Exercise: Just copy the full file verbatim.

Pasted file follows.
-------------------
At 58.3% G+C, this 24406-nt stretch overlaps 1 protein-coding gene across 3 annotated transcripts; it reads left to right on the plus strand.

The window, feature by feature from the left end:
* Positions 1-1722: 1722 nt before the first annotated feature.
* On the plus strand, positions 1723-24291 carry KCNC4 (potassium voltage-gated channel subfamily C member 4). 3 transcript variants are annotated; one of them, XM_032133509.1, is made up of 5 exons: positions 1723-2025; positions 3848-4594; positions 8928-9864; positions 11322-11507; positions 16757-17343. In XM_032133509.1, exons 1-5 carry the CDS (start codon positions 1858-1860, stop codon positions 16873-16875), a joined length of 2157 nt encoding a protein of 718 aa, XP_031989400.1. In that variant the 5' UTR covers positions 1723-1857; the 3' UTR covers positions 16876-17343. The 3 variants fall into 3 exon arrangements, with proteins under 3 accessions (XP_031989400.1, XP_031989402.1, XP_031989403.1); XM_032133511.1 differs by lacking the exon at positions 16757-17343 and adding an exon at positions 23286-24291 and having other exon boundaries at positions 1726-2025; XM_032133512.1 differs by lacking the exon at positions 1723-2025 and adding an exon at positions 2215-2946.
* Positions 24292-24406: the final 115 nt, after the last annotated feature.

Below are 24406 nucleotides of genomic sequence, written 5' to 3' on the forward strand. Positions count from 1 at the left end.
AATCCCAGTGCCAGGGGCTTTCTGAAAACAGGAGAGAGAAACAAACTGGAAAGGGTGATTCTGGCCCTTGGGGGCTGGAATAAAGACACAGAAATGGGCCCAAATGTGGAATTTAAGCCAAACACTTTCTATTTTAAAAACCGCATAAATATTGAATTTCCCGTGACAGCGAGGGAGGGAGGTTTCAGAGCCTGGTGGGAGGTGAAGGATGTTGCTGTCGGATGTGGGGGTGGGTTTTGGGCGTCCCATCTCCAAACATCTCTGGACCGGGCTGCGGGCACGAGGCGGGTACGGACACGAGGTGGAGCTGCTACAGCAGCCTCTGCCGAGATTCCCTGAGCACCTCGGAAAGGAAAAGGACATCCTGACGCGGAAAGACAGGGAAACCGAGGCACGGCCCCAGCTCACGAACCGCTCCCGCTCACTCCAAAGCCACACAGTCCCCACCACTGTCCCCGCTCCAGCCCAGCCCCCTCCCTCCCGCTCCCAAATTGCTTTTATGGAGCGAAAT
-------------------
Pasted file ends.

At 58.3% G+C, this 24406-nt stretch overlaps 1 protein-coding gene across 3 annotated transcripts; it reads left to right on the plus strand.

The window, feature by feature from the left end:
* Positions 1-1722: 1722 nt before the first annotated feature.
* On the plus strand, positions 1723-24291 carry KCNC4 (potassium voltage-gated channel subfamily C member 4). 3 transcript variants are annotated; one of them, XM_032133509.1, is made up of 5 exons: positions 1723-2025; positions 3848-4594; positions 8928-9864; positions 11322-11507; positions 16757-17343. In XM_032133509.1, exons 1-5 carry the CDS (start codon positions 1858-1860, stop codon positions 16873-16875), a joined length of 2157 nt encoding a protein of 718 aa, XP_031989400.1. In that variant the 5' UTR covers positions 1723-1857; the 3' UTR covers positions 16876-17343. The 3 variants fall into 3 exon arrangements, with proteins under 3 accessions (XP_031989400.1, XP_031989402.1, XP_031989403.1); XM_032133511.1 differs by lacking the exon at positions 16757-17343 and adding an exon at positions 23286-24291 and having other exon boundaries at positions 1726-2025; XM_032133512.1 differs by lacking the exon at positions 1723-2025 and adding an exon at positions 2215-2946.
* Positions 24292-24406: the final 115 nt, after the last annotated feature.

Below are 24406 nucleotides of genomic sequence, written 5' to 3' on the forward strand. Positions count from 1 at the left end.
AATCCCAGTGCCAGGGGCTTTCTGAAAACAGGAGAGAGAAACAAACTGGAAAGGGTGATTCTGGCCCTTGGGGGCTGGAATAAAGACACAGAAATGGGCCCAAATGTGGAATTTAAGCCAAACACTTTCTATTTTAAAAACCGCATAAATATTGAATTTCCCGTGACAGCGAGGGAGGGAGGTTTCAGAGCCTGGTGGGAGGTGAAGGATGTTGCTGTCGGATGTGGGGGTGGGTTTTGGGCGTCCCATCTCCAAACATCTCTGGACCGGGCTGCGGGCACGAGGCGGGTACGGACACGAGGTGGAGCTGCTACAGCAGCCTCTGCCGAGATTCCCTGAGCACCTCGGAAAGGAAAAGGACATCCTGACGCGGAAAGACAGGGAAACCGAGGCACGGCCCCAGCTCACGAACCGCTCCCGCTCACTCCAAAGCCACACAGTCCCCACCACTGTCCCCGCTCCAGCCCAGCCCCCTCCCTCCCGCTCCCAAATTGCTTTTATGGAGCGAAAT